Remember the first women’s fight the UFC promoted?
She was one half of the first women’s fight in UFC history, has come closer than any other fighter to defeating Ronda Rousey, and remains Today’s Knockout’s 7th ranked women’s bantamweight. Still, Liz Carmouche steps back into the octagon at UFC Fight Night: Mendes Vs Lamas in Fairfax, Virginia on Saturday night against Lauren Murphy, in danger of becoming an afterthought at 135lbs.
It was back at UFC 157 in February of 2013 that Carmouche took Ronda Rousey’s back and tried to turn a neck crank into a rear naked choke. Rousey would eventually shake Carmouche off and finish the fight with her trademark armbar at the end of the first round. It was the first time anyone had put Rousey in real danger, and remains to this day the one and only time she has been seriously threatened inside the octagon.
You can’t help but wonder how different the landscape of women’s MMA would be today had Carmouche managed to cling on to Rousey’s back and force a submission. At the very least there would have been serious, positive, implications for Carmouche’s own career.
It was a once in a lifetime opportunity that she came close to taking. The right fighter at the right time. If Carmouche wants a second chance she will have to work for it, another shortcut to stardom seems unlikely.
“Girl-Rilla” lacks the superstar looks that earned Aleksandra Albu a UFC contract with just one professional fight under her belt, and Paige VanZant an individualized sponsorship deal with Reebok. Carmouche needs to win fights to earn future opportunities, and that has proved difficult in the UFC.
After rebounding from the defeat to Rousey with a win over Jessica Andrade, she has dropped back to back decisions against division standouts Alexis Davis and Miesha Tate.
Too small to get back into contention?
Not only has Carmouche been presented with the toughest competition in the division, she is also an undersized bantamweight. It is a combination that any fighter would find difficult to overcome. A natural fit for a 125lb weight class, Carmouche can only dream of her ideal division becoming a reality inside the UFC.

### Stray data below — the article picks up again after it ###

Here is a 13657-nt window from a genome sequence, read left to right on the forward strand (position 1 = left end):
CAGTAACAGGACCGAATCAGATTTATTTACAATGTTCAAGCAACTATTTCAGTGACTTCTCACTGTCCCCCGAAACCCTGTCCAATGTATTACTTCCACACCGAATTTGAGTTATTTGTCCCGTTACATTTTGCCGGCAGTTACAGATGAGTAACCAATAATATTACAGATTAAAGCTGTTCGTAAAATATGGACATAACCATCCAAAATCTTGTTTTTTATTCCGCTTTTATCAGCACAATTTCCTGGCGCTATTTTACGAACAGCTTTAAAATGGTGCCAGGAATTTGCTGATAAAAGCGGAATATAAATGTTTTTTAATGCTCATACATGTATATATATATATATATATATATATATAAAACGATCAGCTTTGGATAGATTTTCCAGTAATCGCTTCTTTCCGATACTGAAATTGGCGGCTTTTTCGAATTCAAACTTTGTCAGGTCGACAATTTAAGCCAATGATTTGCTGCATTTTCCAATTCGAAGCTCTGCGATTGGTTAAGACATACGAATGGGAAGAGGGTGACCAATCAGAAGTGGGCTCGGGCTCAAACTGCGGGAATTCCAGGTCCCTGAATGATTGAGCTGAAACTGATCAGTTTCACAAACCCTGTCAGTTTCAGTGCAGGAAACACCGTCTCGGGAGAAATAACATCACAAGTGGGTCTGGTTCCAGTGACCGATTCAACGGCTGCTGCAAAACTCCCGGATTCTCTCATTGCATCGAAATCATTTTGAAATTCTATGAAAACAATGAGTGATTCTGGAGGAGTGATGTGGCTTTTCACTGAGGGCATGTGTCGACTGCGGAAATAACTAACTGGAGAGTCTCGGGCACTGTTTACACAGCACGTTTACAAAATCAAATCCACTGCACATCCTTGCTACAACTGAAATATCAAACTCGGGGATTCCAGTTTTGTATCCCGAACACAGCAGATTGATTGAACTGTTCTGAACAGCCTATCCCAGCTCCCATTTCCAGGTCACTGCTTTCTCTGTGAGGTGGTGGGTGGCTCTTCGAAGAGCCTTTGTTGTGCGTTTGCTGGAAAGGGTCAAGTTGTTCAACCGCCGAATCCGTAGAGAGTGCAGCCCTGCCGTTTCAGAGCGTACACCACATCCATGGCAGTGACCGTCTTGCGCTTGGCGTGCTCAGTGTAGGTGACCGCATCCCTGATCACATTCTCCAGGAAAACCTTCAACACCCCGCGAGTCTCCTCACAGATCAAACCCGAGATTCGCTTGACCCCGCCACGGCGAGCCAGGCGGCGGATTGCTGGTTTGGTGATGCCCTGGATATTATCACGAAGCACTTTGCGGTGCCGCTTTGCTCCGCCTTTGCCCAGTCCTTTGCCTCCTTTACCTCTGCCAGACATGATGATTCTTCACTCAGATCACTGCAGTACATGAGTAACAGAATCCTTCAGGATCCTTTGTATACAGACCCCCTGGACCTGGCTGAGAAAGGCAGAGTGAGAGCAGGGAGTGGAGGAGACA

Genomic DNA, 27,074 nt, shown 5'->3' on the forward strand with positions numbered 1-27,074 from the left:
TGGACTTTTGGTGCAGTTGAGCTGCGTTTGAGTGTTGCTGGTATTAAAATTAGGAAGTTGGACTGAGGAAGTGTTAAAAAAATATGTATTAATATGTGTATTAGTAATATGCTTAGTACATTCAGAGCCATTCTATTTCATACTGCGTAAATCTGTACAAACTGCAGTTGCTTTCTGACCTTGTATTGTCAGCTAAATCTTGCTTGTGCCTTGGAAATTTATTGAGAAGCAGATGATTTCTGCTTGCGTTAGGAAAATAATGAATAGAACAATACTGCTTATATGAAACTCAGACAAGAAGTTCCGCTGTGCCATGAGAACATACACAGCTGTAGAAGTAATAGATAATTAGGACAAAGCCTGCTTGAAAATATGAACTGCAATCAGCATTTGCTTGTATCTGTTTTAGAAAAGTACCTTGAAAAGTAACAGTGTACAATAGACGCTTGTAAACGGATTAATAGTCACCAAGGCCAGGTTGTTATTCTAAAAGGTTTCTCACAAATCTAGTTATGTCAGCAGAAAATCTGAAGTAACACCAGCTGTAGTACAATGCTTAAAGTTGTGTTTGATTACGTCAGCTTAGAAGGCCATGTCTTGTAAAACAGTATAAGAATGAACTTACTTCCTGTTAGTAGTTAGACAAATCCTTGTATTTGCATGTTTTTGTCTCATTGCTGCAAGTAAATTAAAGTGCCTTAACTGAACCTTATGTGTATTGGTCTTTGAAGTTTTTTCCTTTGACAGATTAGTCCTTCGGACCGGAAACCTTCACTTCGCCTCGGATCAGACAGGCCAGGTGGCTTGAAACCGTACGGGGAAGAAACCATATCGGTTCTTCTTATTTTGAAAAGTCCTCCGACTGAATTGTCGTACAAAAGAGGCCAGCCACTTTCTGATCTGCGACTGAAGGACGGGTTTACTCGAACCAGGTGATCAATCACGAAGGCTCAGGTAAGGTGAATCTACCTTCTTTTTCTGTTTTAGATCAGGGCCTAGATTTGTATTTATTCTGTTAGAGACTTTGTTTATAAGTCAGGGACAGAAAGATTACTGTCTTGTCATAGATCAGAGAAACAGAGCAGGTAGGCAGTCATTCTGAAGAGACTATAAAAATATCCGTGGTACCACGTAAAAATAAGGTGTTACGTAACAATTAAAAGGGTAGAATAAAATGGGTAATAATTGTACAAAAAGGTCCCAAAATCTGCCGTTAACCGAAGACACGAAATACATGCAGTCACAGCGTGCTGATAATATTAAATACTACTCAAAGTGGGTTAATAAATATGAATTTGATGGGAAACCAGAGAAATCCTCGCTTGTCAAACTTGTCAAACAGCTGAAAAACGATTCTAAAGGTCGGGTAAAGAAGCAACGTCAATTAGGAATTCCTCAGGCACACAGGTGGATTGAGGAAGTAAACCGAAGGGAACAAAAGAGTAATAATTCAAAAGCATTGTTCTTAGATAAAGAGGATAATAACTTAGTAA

The two women’s weight classes the UFC is already promoting are still developing, and the talent pool isn’t deep enough yet to add more. Having already spent the best part of a year waiting for her upcoming fight, Carmouche knows she can’t hang around for a women’s flyweight division to be added to the list.
This is not a new problem for female fighters. We are used to watching the sport pass talented fighters by because there was no natural weight class for them on the biggest stages. I’m sure women’s MMA pioneer Tara Larosa would have welcomed the opportunity to pile on another ten pounds and compete for a UFC title in her prime.
To be the best, you’ve got to beat the best
To make matters worse, Carmouche’s run of tough opponents is not letting up. Former Invicta Bantamweight Champion Lauren Murphy has been beaten just once. That defeat came against top contender Sara McMann, a split decision that many believed should have gone Murphy’s way.
For the winner on Saturday night, the chance to work their way through the ranks to a title shot remains a possibility. Three consecutive UFC wins, in this division, goes a long way. Just ask Bethe Correia, who will challenge Ronda Rousey at UFC 190 after going 3-0.
Whether it’s Correia or Rousey – hint: it’s probably Rousey – they will then go on to face the winner of Miesha Tate and Jessica Eye, before possibly, finally, a fight with Cris Cyborg. What the UFC has done is create time and opportunity for other contenders to emerge.
If Carmouche is to put her own run together, it starts with a win against a very credible opponent on Saturday night. It has to, because this could well be her last chance to make an impression inside the octagon. As an integral part of the most groundbreaking fight in the history of women’s mixed martial arts, defeat on the UFC Fight Night prelims would be a sad way for Carmouche to go out.